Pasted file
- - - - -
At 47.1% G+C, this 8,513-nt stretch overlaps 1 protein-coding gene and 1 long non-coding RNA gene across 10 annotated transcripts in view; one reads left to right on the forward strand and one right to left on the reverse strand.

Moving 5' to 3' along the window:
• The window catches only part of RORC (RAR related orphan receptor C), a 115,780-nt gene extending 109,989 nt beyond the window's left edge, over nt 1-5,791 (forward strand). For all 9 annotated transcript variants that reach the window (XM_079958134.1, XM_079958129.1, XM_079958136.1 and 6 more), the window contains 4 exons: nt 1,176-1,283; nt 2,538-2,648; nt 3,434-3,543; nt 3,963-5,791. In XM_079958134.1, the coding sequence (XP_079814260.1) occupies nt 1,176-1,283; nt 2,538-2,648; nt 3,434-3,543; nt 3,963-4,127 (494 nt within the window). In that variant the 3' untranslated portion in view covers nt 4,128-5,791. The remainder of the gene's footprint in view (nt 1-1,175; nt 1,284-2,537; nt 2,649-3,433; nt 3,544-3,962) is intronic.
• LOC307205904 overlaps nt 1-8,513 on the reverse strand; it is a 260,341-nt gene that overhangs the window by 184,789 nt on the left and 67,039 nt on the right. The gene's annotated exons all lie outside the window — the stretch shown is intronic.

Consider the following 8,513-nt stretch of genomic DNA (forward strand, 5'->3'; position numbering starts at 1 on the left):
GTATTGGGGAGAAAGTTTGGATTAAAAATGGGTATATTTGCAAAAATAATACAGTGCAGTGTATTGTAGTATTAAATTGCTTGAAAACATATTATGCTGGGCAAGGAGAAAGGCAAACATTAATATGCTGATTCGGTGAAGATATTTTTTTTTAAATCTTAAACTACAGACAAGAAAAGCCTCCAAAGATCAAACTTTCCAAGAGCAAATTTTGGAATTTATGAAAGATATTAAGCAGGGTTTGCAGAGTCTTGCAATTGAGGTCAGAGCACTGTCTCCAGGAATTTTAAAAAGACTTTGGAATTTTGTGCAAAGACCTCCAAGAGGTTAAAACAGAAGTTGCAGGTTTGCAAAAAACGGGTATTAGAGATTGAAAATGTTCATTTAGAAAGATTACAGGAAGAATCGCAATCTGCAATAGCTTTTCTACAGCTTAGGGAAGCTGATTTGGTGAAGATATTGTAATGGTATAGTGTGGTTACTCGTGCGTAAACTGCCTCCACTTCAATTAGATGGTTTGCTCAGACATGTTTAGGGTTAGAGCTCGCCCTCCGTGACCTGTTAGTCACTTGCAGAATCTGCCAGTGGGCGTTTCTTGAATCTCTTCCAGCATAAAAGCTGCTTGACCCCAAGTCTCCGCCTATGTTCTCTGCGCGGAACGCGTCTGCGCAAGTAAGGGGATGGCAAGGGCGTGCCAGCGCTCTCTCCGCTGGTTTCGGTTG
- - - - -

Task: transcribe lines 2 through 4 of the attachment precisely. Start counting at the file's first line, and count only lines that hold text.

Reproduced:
Moving 5' to 3' along the window:
• The window catches only part of RORC (RAR related orphan receptor C), a 115,780-nt gene extending 109,989 nt beyond the window's left edge, over nt 1-5,791 (forward strand). For all 9 annotated transcript variants that reach the window (XM_079958134.1, XM_079958129.1, XM_079958136.1 and 6 more), the window contains 4 exons: nt 1,176-1,283; nt 2,538-2,648; nt 3,434-3,543; nt 3,963-5,791. In XM_079958134.1, the coding sequence (XP_079814260.1) occupies nt 1,176-1,283; nt 2,538-2,648; nt 3,434-3,543; nt 3,963-4,127 (494 nt within the window). In that variant the 3' untranslated portion in view covers nt 4,128-5,791. The remainder of the gene's footprint in view (nt 1-1,175; nt 1,284-2,537; nt 2,649-3,433; nt 3,544-3,962) is intronic.
• LOC307205904 overlaps nt 1-8,513 on the reverse strand; it is a 260,341-nt gene that overhangs the window by 184,789 nt on the left and 67,039 nt on the right. The gene's annotated exons all lie outside the window — the stretch shown is intronic.